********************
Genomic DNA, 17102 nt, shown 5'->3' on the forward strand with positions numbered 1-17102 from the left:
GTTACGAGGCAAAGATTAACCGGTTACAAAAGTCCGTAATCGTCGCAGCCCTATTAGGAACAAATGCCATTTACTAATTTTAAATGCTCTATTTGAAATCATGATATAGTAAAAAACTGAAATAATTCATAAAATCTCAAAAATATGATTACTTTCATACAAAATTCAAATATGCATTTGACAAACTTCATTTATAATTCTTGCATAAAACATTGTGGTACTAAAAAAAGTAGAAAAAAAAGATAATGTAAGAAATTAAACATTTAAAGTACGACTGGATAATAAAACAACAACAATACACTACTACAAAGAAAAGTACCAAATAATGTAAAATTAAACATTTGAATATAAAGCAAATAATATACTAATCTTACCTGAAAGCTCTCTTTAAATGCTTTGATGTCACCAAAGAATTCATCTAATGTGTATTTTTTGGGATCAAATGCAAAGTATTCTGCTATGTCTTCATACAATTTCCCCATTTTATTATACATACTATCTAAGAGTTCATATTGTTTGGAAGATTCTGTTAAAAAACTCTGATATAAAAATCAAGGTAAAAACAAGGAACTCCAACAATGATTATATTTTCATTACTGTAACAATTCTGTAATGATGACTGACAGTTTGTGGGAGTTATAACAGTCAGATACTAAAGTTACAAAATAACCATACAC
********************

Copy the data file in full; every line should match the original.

Genomic DNA, 17102 nt, shown 5'->3' on the forward strand with positions numbered 1-17102 from the left:
GTTACGAGGCAAAGATTAACCGGTTACAAAAGTCCGTAATCGTCGCAGCCCTATTAGGAACAAATGCCATTTACTAATTTTAAATGCTCTATTTGAAATCATGATATAGTAAAAAACTGAAATAATTCATAAAATCTCAAAAATATGATTACTTTCATACAAAATTCAAATATGCATTTGACAAACTTCATTTATAATTCTTGCATAAAACATTGTGGTACTAAAAAAAGTAGAAAAAAAAGATAATGTAAGAAATTAAACATTTAAAGTACGACTGGATAATAAAACAACAACAATACACTACTACAAAGAAAAGTACCAAATAATGTAAAATTAAACATTTGAATATAAAGCAAATAATATACTAATCTTACCTGAAAGCTCTCTTTAAATGCTTTGATGTCACCAAAGAATTCATCTAATGTGTATTTTTTGGGATCAAATGCAAAGTATTCTGCTATGTCTTCATACAATTTCCCCATTTTATTATACATACTATCTAAGAGTTCATATTGTTTGGAAGATTCTGTTAAAAAACTCTGATATAAAAATCAAGGTAAAAACAAGGAACTCCAACAATGATTATATTTTCATTACTGTAACAATTCTGTAATGATGACTGACAGTTTGTGGGAGTTATAACAGTCAGATACTAAAGTTACAAAATAACCATACAC